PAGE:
• An area of County Down is known as the Brontë Homeland (situated between Rathfriland and Banbridge, where Patrick Brontë had his church), after Patrick Brontë (originally Brunty), father of Anne, Charlotte, Emily and Branwell. Patrick Brontë was born in this region.
  • The city of Newry in the south of the county contains St Patrick's (Church of Ireland, 1578), overlooking the city centre from Church street, on the east side of the city, which is considered to be Ireland's first ever Protestant church. The Newry Canal is also the first summit-level canal ever to be built in the British Isles.
  • Castlewellan Forest Park.
  • Down is also home to Exploris, the Northern Ireland Aquarium, located in Portaferry, on the shores of Strangford Lough, on the Ards Peninsula.
  • The Old Inn in Crawfordsburn is one of Ireland's oldest hostelries, with records dating back to 1614. It is predated however by Donaghadee's Grace Neill's which was opened in 1611. The Old inn claims that people who have stayed there include Jonathan Swift, Dick Turpin, Peter the Great, Lord Tennyson, Charles Dickens, Anthony Trollope, former US president George H. W. Bush, and C. S. Lewis, who honeymooned there.
  • Tollymore Forest Park.
  • Scrabo Tower, in Newtownards, was built as a memorial to Charles Stewart, 3rd Marquess of Londonderry.
  • Saint Patrick is reputed to be buried at Down Cathedral in Downpatrick, reputedly alongside St. Brigid.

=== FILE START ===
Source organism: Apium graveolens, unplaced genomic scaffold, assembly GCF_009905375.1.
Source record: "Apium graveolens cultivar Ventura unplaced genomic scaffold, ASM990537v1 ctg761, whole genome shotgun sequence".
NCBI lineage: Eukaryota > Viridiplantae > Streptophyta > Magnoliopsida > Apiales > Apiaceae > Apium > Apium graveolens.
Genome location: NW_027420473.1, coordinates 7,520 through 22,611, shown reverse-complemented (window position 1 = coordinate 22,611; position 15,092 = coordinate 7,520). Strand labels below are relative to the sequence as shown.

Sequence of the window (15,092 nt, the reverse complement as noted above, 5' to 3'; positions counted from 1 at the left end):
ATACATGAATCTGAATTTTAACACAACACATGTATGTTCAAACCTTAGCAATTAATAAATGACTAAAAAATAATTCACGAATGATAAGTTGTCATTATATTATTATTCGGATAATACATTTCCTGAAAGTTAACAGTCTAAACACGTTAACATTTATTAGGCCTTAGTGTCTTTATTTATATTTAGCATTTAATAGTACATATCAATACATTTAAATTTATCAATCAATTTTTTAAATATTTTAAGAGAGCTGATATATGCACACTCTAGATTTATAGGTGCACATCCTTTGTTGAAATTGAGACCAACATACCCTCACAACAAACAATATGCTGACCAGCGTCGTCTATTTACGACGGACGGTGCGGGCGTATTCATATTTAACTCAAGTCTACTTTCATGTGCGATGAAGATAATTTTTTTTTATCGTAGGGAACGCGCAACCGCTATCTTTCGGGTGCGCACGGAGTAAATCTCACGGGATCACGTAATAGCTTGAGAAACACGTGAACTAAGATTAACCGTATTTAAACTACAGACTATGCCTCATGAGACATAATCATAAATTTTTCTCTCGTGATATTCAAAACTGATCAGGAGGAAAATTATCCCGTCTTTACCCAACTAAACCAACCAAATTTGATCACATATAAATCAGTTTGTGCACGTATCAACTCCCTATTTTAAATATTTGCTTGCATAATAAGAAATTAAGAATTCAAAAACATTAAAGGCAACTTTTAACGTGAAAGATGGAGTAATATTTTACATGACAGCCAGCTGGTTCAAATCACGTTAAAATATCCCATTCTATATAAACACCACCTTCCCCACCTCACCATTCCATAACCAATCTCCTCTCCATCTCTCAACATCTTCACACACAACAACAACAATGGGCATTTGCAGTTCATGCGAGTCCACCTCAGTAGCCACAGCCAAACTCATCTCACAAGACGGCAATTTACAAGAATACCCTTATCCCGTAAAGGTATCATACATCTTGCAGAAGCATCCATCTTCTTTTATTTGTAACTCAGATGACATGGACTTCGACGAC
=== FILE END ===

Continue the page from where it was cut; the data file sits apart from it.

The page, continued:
• Saul, County Down (from the Irish: Sabhall meaning "Barn") – where Saint Patrick said his first eucharist in Ireland

Subdivisions

Baronies

  • Ards Lower (from the Irish: Aird)
  • Ards Upper
  • Castlereagh Lower
  • Castlereagh Upper
  • Dufferin (from the Irish: Duifrian)
  • Iveagh Lower, Lower Half (from the Irish: Uíbh Eachach)
  • Iveagh Lower, Upper Half
  • Iveagh Upper, Lower Half
  • Iveagh Upper, Upper Half
  • Kinelarty (from the Irish: Cineál Fhártaigh)
  • Lecale Lower (from the Irish: Leath Cathail)
  • Lecale Upper
  • Lordship of Newry
  • Mourne (from the Irish: Múrna)

Parishes

Townlands

Settlements

Cities

(population of 75,000 or more at 2001 Census)

  • Belfast - the eastern suburbs of the city lie partly in County Down but mainly County Antrim
  • Lisburn - the eastern suburbs of the city lie partly in County Down but mainly County Antrim
  • Newry - the eastern suburbs of the city lie partly in County Down but mainly County Armagh

Large towns

(population of 18,000 or more and under 75,000 at 2001 Census)

Medium towns

(Population of 10,000 or more and under 18,000 at 2001 Census)

Small towns

(Population of 4,500 or more and under 10,000 at 2001 Census)

Transportation

Railways

A Passing Steam train - geograph.org.uk - 350110
A steam train on the Downpatrick and County Down Railway travelling through the Ulster drumlin belt near Downpatrick.

Historic railways

  • Belfast and County Down Railway
  • Great Northern Railway of Ireland

21st century railways

  • Northern Ireland Railways
  • Downpatrick and County Down Railway

In popular culture

"Star of the County Down" is a popular Irish ballad.

The county is named in the lyrics of the song "Around the World", from the film Around the World in 80 Days, which was an American top ten hit for Bing Crosby and UK top ten hit for Ronnie Hilton, both in 1957, although it was Mantovani's instrumental version which was actually used in the film. Rihanna's video "We Found Love" was filmed there in 2011.

The Northern Irish singer Van Morrison has made reference to the County Down in the lyrics to several songs including "Northern Muse (Solid Ground)", "Mystic of the East" and the nostalgic "Coney Island", which names several places and landmarks in the County.


County Down Facts for Kids. Kiddle Encyclopedia.